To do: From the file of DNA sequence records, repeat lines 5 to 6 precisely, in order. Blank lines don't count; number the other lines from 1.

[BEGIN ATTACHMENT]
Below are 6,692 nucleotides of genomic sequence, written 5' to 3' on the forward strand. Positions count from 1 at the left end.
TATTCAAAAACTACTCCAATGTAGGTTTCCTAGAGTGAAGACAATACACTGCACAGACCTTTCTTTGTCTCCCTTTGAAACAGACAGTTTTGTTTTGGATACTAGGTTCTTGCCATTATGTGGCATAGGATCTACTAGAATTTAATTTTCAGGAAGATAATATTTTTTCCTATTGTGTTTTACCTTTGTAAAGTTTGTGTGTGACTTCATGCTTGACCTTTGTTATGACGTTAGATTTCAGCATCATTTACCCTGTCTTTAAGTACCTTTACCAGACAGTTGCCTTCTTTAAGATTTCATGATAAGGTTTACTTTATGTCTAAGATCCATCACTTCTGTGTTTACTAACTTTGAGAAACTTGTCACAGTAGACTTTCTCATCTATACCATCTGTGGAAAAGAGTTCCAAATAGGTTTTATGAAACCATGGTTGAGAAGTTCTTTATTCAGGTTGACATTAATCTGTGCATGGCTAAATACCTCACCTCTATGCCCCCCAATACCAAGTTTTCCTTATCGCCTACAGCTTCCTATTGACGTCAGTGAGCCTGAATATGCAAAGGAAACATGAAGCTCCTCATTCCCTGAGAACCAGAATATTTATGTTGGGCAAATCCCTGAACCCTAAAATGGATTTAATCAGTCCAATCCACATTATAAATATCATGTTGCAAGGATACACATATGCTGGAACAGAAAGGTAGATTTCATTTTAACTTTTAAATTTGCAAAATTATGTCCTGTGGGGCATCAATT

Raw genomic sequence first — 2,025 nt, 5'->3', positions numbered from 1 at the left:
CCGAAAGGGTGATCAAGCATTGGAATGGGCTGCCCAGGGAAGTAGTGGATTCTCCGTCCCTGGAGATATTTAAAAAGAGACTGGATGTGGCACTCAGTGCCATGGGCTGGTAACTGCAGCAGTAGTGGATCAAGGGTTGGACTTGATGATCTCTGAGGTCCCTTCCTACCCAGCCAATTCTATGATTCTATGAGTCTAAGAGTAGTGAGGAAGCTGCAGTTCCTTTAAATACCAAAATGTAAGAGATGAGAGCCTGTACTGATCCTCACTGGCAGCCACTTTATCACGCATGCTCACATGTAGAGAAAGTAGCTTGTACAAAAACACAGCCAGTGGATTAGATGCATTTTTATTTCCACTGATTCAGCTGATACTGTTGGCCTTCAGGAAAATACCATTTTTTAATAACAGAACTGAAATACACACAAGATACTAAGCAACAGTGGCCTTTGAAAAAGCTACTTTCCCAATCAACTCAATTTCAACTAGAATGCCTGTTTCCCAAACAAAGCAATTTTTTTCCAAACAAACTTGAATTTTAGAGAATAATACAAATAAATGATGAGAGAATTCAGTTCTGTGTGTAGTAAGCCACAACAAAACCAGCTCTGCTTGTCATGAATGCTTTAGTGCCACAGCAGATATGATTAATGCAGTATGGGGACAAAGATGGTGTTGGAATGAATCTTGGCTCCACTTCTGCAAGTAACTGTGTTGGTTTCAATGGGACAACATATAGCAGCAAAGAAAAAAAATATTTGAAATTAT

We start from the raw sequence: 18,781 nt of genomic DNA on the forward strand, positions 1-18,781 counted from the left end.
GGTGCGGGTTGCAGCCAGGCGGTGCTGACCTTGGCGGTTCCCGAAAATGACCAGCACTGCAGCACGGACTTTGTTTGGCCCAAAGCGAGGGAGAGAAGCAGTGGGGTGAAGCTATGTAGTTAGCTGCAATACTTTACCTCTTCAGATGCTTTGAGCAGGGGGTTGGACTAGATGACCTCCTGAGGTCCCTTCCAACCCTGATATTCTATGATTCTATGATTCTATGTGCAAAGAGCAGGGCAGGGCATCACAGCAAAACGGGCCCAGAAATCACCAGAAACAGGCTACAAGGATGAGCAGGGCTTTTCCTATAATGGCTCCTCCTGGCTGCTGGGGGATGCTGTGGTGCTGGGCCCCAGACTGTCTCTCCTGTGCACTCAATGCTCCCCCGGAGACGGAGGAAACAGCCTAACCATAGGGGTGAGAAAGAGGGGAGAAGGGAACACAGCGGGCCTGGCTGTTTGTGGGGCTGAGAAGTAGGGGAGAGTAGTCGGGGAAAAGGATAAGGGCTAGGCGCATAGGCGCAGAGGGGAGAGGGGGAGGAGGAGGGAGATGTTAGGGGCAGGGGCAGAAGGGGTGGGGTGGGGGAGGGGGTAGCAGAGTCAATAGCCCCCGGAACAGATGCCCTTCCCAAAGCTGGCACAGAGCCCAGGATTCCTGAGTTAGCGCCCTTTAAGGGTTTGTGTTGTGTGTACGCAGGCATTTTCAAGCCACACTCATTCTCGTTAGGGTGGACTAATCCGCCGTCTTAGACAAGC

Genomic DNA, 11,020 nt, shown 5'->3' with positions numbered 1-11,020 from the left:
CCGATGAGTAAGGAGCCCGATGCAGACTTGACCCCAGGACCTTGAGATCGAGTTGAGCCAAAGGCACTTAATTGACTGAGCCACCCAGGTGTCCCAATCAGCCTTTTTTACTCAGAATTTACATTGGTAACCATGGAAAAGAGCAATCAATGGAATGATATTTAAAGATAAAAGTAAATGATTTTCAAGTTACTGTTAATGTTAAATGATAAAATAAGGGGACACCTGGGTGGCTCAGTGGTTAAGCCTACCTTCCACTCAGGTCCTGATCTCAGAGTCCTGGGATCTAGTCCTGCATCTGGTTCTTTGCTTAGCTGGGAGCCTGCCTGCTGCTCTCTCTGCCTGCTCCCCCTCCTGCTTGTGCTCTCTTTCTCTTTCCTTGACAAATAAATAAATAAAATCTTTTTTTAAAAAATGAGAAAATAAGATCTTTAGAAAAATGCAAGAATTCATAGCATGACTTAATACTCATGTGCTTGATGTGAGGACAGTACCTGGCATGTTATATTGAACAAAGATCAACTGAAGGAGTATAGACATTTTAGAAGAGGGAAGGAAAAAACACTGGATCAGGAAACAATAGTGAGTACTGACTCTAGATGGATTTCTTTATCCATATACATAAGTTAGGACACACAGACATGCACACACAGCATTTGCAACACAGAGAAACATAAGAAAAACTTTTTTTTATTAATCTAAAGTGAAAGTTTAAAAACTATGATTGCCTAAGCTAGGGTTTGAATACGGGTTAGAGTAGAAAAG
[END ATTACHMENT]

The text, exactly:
We start from the raw sequence: 18,781 nt of genomic DNA on the forward strand, positions 1-18,781 counted from the left end.
GGTGCGGGTTGCAGCCAGGCGGTGCTGACCTTGGCGGTTCCCGAAAATGACCAGCACTGCAGCACGGACTTTGTTTGGCCCAAAGCGAGGGAGAGAAGCAGTGGGGTGAAGCTATGTAGTTAGCTGCAATACTTTACCTCTTCAGATGCTTTGAGCAGGGGGTTGGACTAGATGACCTCCTGAGGTCCCTTCCAACCCTGATATTCTATGATTCTATGATTCTATGTGCAAAGAGCAGGGCAGGGCATCACAGCAAAACGGGCCCAGAAATCACCAGAAACAGGCTACAAGGATGAGCAGGGCTTTTCCTATAATGGCTCCTCCTGGCTGCTGGGGGATGCTGTGGTGCTGGGCCCCAGACTGTCTCTCCTGTGCACTCAATGCTCCCCCGGAGACGGAGGAAACAGCCTAACCATAGGGGTGAGAAAGAGGGGAGAAGGGAACACAGCGGGCCTGGCTGTTTGTGGGGCTGAGAAGTAGGGGAGAGTAGTCGGGGAAAAGGATAAGGGCTAGGCGCATAGGCGCAGAGGGGAGAGGGGGAGGAGGAGGGAGATGTTAGGGGCAGGGGCAGAAGGGGTGGGGTGGGGGAGGGGGTAGCAGAGTCAATAGCCCCCGGAACAGATGCCCTTCCCAAAGCTGGCACAGAGCCCAGGATTCCTGAGTTAGCGCCCTTTAAGGGTTTGTGTTGTGTGTACGCAGGCATTTTCAAGCCACACTCATTCTCGTTAGGGTGGACTAATCCGCCGTCTTAGACAAGC